Again, although it may not be a requirement, it is a good practice to document these visits with the use of a visitor’s log.

Visitor means anyone who is not a daycare child, staff person, caregiver, volunteer, household member, employee, parent of a child in care, or a person authorized to pick up or drop off a child to the daycare program.

The use of a visitor log can actually protect your childcare business by providing documentation of who, why, and when a person was at the childcare.

Here is a Childcare Visitor Log form template you can use.

protect your childcare business

5. A Bad Fit

Our fifth and final way to protect your childcare business may not seem like an obvious one. Nevertheless, recognizing a bad fit can help a provider sidestep possible problems in the future.

Many times it can be apparent right at the beginning, either during a tour or the first few days & weeks of enrollment, that a family or child is just not a good fit for your childcare.

Red flags could include parents not wanting to sign a contract, providing needed supplies, or not adhering to childcare policies.

For affordable legal services call 870.300.2121

Determine if a new client is a bad fit – ASAP!

It would be wise for the provider to pay close attention to these early signs of noncompliance to determine if a new client is a bad fit and possibly consider excusing them from the program.

Too many times I have heard from providers that they knew a client was a bad fit early on. But because of low enrollment, they retained the client when they should have let them go.

Sometimes these parents have either gone on to falsely accuse the provider or even intimidate and blackmail the provider when they didn’t get their way.

It would be best to have a process of evaluating whether a client is a good or bad fit to protect your childcare business.

Related Reading:

Five ways to protect your childcare business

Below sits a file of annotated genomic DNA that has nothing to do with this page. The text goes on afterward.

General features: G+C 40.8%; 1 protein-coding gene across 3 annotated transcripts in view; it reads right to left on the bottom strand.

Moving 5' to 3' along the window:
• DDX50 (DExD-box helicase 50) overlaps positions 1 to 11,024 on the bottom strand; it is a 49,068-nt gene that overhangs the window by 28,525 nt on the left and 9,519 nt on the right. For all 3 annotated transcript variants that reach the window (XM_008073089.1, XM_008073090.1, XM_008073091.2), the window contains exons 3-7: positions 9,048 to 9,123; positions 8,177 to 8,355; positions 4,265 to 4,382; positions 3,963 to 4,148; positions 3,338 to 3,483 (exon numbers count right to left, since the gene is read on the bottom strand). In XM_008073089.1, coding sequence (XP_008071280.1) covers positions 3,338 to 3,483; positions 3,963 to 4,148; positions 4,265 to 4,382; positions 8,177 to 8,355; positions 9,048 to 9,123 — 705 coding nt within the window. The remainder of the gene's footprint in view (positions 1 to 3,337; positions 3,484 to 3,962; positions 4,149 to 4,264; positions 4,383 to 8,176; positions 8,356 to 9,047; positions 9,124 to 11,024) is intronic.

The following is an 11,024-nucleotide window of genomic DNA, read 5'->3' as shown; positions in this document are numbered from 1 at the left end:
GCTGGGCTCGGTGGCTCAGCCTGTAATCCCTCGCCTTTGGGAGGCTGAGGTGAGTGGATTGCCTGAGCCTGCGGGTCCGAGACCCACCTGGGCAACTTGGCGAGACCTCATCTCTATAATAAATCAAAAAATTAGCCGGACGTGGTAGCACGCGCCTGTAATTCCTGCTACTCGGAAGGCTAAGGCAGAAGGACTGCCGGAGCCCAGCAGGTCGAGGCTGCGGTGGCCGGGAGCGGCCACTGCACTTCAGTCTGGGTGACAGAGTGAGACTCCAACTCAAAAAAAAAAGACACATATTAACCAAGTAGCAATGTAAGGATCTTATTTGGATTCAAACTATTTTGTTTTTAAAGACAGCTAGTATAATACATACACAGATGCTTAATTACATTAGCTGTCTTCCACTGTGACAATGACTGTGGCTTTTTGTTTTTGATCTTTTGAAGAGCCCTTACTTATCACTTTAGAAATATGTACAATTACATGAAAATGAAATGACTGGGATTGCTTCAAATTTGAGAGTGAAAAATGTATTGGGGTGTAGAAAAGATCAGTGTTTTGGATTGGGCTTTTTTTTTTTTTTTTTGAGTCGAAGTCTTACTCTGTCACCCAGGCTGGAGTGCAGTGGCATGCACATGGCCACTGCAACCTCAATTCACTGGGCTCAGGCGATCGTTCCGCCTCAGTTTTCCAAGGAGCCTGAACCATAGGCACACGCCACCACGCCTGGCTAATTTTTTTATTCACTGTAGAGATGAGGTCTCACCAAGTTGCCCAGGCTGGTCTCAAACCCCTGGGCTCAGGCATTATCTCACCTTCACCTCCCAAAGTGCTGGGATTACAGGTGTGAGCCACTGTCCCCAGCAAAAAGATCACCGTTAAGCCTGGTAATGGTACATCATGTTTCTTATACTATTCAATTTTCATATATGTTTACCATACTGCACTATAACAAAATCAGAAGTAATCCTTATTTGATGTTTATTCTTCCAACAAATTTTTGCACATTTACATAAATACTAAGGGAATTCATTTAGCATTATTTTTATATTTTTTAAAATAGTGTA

In this post we reviewed these five simple ways to protect your childcare business:

  • Obtaining liability insurance
  • Removing hazards
  • Use of a Daily Health Check
  • Having a Visitor Log
  • Being cautious of a bad fit

Consider adding ways to protect your childcare business. In the long run, it very well could be a saving grace.

Want to remember this post “How To Protect Your Childcare Business” save it to your favorite Pinterest boards

Do you currently protect your childcare business? I would love it if you left a comment below and told me if this post has helped you think of how you can protect your childcare business.

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8 Responses

    1. I so agree! It is an absolute must for your business to handle the liability issues associated with running a childcare business. Thanks so much for the comment!

  1. Hi Adrienne,

    Thanks for putting together such a fantastic site!

    We have a question about terminating clients. Are there any rules that need to be followed regarding ‘just cause’ for client termination? We have a problem with a client and want to know what steps to take to protect ourselves against a discrimination lawsuit for instance. Any resources you could point to would be greatly appreciated. Thanks!

    1. Oh, I am sorry to hear that Adam. Having to let go of a client that you probably worked hard to get can be hard. But you are so right, sometimes it’s what needs to be done. Check out this article by Tom Copeland, he’s a guru in all things about running your childcare – Here he gives a great rundown on the best way to wave goodbye to a problematic client. Thanks for reading and I’m glad you are enjoying the website.

  2. Another suggestion is to communicate with Licensing whenever there is a disgruntled parent, neighbor or other unusual incident. (Accidents, even minor ones, may be required to be reported.) Sometimes an unfounded complaint is made to Licensing when a relationship goes south.

    1. I ABSOLUTELY AGREE! I hear that from many providers where parents have made complaints to licensing when there was actually a tuition dispute. The parent was simply trying to retaliate. This is another reason to have relationships with other local providers so that you can give each other a heads up on problem clients. Thanks so much for your comment Dawn!